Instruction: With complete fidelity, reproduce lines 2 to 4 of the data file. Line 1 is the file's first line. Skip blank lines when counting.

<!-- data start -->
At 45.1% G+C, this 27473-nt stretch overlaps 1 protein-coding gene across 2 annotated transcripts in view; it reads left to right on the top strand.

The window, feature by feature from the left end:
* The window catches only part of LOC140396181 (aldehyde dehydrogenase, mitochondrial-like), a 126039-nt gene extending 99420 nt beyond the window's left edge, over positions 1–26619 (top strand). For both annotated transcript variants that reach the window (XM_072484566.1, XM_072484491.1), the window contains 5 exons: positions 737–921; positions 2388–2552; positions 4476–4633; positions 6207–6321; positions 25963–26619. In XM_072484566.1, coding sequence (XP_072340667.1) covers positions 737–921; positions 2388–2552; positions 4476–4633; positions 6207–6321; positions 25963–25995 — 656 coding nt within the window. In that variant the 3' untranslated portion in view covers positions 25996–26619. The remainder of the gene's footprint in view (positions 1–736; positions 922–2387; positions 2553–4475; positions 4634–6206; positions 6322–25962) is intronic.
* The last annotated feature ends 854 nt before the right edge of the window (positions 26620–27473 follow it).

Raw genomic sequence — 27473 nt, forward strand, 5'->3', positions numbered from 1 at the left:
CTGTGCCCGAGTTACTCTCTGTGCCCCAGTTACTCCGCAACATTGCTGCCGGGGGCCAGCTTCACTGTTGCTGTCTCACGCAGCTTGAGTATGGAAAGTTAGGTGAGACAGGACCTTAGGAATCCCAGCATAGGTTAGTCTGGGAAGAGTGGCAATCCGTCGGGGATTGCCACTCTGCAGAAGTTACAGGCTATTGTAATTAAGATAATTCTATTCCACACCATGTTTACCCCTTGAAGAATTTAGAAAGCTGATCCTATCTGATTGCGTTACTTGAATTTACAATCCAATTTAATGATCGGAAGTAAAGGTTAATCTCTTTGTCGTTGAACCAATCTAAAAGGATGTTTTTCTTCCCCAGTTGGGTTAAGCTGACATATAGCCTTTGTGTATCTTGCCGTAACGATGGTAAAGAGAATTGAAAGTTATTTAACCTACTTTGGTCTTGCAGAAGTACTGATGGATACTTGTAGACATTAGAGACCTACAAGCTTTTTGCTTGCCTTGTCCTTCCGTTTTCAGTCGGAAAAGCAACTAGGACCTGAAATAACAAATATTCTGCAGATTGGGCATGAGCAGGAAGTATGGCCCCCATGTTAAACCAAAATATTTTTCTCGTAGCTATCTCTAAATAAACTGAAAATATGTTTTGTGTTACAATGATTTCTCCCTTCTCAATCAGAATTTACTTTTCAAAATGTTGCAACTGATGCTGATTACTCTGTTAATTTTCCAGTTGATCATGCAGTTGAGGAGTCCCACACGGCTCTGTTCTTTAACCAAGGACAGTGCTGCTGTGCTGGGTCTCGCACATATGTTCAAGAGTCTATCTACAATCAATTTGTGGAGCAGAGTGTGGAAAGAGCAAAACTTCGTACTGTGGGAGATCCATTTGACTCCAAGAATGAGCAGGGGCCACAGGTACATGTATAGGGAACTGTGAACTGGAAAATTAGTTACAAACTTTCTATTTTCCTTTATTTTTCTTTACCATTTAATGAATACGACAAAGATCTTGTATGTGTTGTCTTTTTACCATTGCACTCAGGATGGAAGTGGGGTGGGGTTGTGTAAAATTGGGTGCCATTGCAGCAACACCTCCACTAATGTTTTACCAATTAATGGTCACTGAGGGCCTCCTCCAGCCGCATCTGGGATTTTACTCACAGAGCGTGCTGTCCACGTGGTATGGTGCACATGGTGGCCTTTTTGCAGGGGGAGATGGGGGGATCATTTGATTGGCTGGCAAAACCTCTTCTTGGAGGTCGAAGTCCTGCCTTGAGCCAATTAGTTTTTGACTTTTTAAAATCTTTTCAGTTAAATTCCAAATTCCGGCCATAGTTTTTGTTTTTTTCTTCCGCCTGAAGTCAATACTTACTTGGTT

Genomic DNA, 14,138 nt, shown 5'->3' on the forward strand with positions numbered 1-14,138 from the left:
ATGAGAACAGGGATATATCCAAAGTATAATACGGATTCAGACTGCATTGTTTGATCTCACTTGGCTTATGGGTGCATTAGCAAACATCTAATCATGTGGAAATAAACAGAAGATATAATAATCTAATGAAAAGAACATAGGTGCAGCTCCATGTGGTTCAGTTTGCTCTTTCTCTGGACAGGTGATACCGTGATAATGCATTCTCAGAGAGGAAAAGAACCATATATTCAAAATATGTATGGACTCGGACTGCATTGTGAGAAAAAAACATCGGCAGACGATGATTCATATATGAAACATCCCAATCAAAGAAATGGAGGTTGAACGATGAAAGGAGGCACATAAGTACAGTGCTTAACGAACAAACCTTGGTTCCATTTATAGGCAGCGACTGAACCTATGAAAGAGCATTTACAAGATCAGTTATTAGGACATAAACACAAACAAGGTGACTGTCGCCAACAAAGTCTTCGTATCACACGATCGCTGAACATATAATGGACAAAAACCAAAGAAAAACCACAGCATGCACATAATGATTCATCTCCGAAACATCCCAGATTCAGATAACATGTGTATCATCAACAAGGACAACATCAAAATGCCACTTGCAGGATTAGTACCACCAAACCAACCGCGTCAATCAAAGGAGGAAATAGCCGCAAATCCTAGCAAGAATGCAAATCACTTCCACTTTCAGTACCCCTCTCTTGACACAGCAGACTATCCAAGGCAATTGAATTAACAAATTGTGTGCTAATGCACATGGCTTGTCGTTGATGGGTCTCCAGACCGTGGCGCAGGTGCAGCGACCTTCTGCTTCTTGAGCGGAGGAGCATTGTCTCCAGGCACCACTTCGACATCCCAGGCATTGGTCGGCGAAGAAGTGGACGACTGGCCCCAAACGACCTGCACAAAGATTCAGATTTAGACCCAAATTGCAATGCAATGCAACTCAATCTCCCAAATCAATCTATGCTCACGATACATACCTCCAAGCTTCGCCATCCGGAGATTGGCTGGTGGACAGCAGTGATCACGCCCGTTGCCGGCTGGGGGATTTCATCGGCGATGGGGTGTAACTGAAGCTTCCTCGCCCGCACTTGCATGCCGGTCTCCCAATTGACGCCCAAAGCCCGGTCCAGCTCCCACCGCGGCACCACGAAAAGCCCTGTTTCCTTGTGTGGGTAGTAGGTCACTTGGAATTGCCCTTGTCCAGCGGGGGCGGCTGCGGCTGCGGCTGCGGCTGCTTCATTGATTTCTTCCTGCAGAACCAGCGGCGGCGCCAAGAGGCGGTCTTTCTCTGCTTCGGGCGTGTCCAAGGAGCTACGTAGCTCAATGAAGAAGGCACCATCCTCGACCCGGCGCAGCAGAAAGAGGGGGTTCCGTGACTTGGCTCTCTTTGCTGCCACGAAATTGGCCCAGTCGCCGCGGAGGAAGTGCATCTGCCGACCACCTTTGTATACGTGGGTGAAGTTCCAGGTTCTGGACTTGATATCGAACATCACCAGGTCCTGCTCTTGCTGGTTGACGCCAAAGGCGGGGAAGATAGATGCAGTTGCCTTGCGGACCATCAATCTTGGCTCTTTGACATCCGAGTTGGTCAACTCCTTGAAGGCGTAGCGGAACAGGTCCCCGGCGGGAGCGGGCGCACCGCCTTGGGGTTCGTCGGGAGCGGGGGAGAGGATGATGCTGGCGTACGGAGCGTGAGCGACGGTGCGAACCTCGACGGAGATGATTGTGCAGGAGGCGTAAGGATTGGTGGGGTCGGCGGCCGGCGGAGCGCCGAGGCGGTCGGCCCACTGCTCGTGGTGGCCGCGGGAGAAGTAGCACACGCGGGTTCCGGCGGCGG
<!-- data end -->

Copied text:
The window, feature by feature from the left end:
* The window catches only part of LOC140396181 (aldehyde dehydrogenase, mitochondrial-like), a 126039-nt gene extending 99420 nt beyond the window's left edge, over positions 1–26619 (top strand). For both annotated transcript variants that reach the window (XM_072484566.1, XM_072484491.1), the window contains 5 exons: positions 737–921; positions 2388–2552; positions 4476–4633; positions 6207–6321; positions 25963–26619. In XM_072484566.1, coding sequence (XP_072340667.1) covers positions 737–921; positions 2388–2552; positions 4476–4633; positions 6207–6321; positions 25963–25995 — 656 coding nt within the window. In that variant the 3' untranslated portion in view covers positions 25996–26619. The remainder of the gene's footprint in view (positions 1–736; positions 922–2387; positions 2553–4475; positions 4634–6206; positions 6322–25962) is intronic.
* The last annotated feature ends 854 nt before the right edge of the window (positions 26620–27473 follow it).